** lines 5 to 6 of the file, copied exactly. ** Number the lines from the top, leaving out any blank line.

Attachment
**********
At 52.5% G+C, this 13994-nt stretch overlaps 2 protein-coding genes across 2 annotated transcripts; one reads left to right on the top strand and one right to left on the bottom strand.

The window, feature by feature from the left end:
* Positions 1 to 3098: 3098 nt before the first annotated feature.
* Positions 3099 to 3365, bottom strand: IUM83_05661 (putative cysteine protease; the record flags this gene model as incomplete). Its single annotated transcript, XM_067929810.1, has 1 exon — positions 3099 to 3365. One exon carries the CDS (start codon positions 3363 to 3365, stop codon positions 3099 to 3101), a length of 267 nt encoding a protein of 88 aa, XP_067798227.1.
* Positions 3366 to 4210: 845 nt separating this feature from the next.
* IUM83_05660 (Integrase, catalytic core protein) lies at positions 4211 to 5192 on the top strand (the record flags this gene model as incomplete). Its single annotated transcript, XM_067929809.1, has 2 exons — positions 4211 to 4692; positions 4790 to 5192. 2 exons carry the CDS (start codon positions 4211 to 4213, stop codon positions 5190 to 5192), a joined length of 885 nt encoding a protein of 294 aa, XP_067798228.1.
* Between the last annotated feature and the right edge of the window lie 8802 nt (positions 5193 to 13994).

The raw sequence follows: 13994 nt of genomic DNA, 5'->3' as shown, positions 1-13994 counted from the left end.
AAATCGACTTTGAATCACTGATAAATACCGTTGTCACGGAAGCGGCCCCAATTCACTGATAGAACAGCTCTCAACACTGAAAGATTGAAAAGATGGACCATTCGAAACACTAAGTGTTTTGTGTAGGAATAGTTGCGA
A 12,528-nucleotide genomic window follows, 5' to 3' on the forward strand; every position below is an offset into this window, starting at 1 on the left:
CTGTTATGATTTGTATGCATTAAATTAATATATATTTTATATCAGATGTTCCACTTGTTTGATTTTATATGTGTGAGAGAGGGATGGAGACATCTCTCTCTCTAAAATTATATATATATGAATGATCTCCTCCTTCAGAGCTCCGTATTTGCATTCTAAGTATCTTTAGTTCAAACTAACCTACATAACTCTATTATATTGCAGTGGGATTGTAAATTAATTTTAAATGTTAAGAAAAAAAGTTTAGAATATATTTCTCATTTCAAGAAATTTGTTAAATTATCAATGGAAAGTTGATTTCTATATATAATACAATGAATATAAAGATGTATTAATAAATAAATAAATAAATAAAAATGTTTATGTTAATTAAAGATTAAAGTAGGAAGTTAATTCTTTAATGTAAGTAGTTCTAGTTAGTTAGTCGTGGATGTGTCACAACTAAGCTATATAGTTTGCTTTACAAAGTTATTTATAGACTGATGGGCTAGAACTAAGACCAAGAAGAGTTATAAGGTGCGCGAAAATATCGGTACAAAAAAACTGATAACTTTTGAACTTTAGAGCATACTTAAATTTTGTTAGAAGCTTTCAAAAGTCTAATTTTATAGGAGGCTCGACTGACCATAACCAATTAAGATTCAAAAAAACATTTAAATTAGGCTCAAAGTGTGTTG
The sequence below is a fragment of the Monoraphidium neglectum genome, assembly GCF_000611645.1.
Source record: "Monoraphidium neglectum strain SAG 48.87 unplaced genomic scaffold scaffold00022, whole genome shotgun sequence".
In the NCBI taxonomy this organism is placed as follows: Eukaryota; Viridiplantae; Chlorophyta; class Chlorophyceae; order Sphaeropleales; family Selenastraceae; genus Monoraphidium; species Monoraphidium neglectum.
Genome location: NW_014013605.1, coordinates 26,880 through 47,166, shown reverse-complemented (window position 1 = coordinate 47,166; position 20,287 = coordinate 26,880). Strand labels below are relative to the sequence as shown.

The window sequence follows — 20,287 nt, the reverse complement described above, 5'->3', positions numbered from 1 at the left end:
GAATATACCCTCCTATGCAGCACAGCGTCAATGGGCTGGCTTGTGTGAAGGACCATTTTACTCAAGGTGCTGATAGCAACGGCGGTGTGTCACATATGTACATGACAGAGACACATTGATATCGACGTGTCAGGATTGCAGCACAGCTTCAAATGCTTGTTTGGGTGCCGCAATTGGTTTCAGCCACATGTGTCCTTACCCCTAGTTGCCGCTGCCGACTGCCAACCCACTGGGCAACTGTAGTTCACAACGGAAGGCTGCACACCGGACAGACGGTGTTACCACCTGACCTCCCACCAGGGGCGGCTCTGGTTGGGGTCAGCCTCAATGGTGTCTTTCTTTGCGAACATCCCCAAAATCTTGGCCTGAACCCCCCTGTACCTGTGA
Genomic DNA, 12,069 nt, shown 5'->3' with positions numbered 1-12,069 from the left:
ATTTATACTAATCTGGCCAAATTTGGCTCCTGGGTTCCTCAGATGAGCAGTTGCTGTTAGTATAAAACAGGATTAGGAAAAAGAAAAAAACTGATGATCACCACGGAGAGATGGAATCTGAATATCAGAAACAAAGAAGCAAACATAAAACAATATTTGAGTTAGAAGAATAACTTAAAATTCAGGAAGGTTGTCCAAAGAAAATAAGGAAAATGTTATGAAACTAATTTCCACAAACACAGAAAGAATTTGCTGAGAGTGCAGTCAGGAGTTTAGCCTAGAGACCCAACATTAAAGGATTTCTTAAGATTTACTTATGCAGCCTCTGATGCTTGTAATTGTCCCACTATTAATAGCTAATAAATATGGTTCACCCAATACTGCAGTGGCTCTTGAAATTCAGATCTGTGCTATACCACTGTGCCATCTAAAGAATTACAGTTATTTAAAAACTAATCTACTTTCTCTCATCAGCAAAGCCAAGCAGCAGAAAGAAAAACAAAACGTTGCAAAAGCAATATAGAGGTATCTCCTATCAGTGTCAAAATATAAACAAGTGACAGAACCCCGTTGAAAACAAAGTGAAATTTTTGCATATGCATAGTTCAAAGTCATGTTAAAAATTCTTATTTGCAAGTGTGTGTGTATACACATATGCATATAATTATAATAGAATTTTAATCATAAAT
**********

* Positions 3366 to 4210: 845 nt separating this feature from the next.
* IUM83_05660 (Integrase, catalytic core protein) lies at positions 4211 to 5192 on the top strand (the record flags this gene model as incomplete). Its single annotated transcript, XM_067929809.1, has 2 exons — positions 4211 to 4692; positions 4790 to 5192. 2 exons carry the CDS (start codon positions 4211 to 4213, stop codon positions 5190 to 5192), a joined length of 885 nt encoding a protein of 294 aa, XP_067798228.1.